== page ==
Kansas State University

K-State quarterback Jake Waters has surgery, played with hurt shoulder last season

K-State quarterback Jake Waters looks down field for a receiver in the 2nd half against Auburn (September 18, 2014)
K-State quarterback Jake Waters looks down field for a receiver in the 2nd half against Auburn (September 18, 2014) The Wichita Eagle

Jake Waters finished his Kansas State football career by playing hurt in seven straight games.

Anyone who watched the Wildcats this season could see that. Waters, a senior quarterback, was a different player after he took an awkward hit midway through the year against Oklahoma and injured his right shoulder. He ran less and threw fewer deep balls.

Still, he put up good stats (3,501 passing yards, 484 rushing yards and 31 total touchdowns) and helped K-State win nine games and play in the Alamo Bowl. Teammates went so far as to say he was healthy at the end of the season.

What you couldn’t see was how (badly) hurt he actually was. On Thursday, Waters posted a photo to his Twitter account that showed him recovering from shoulder surgery.

Waters wrote: “Surgery went well. Thanks for all the prayers and support. God bless.”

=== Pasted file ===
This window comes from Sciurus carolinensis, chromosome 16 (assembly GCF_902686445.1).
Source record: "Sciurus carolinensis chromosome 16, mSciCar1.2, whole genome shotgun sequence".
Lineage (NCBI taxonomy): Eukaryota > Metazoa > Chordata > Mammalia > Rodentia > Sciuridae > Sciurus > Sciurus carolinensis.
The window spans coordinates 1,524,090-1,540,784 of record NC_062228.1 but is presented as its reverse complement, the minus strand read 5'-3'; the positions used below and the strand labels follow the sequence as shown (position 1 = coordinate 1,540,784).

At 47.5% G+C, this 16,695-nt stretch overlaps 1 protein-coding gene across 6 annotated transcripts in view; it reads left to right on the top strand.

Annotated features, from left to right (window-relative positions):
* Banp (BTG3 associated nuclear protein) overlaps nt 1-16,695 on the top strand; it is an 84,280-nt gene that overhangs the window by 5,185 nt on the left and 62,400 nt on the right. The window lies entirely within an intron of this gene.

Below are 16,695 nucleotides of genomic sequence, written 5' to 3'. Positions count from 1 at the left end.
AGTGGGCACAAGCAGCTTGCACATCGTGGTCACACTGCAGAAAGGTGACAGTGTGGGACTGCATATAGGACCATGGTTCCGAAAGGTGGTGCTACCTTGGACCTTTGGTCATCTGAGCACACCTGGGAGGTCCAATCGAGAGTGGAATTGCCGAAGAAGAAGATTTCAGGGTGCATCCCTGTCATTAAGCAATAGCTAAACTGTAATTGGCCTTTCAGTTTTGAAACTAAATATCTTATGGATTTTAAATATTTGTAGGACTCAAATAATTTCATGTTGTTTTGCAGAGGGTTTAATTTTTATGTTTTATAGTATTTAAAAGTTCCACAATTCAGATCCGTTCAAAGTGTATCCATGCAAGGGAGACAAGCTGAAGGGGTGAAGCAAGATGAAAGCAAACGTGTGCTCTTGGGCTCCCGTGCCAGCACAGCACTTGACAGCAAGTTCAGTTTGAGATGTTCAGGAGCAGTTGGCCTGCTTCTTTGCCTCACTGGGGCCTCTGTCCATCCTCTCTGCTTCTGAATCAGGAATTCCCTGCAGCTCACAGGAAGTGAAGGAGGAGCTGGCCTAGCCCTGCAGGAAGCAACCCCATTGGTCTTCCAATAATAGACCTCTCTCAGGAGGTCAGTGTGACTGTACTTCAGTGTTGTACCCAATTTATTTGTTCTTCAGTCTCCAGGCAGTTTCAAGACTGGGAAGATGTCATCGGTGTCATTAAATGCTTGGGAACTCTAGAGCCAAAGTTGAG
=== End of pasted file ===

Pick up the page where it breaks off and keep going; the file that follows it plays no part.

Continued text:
That means Waters injured his throwing shoulder so badly against Oklahoma that he needed surgery, but decided to hold off on an operation for nearly three months so he could play in K-State’s final seven games. That will put him in the same toughness category as former Bill Snyder quarterbacks Collin Klein and Grant Gregory, who had several injury stories to tell at the end of their college careers.

Those close to Waters said the quarterback was in considerable pain following the Oklahoma game, struggling at times to simply raise his right arm. But whenever reporters asked Waters or Snyder about the injury, they both downplayed it. Waters regularly said “I’m good.” Snyder, at one point, said the media were making too big an issue about it.

Waters did not let the injury keep him down. He threw for a career-high 400 yards against West Virginia and set a program record for both passing yards and total yards in a season.

Turns out, he did so with a throwing shoulder that required surgery.

To reach Kellis Robinett, send email to krobinett@kcstar.com. Follow him on Twitter: @KellisRobinett.

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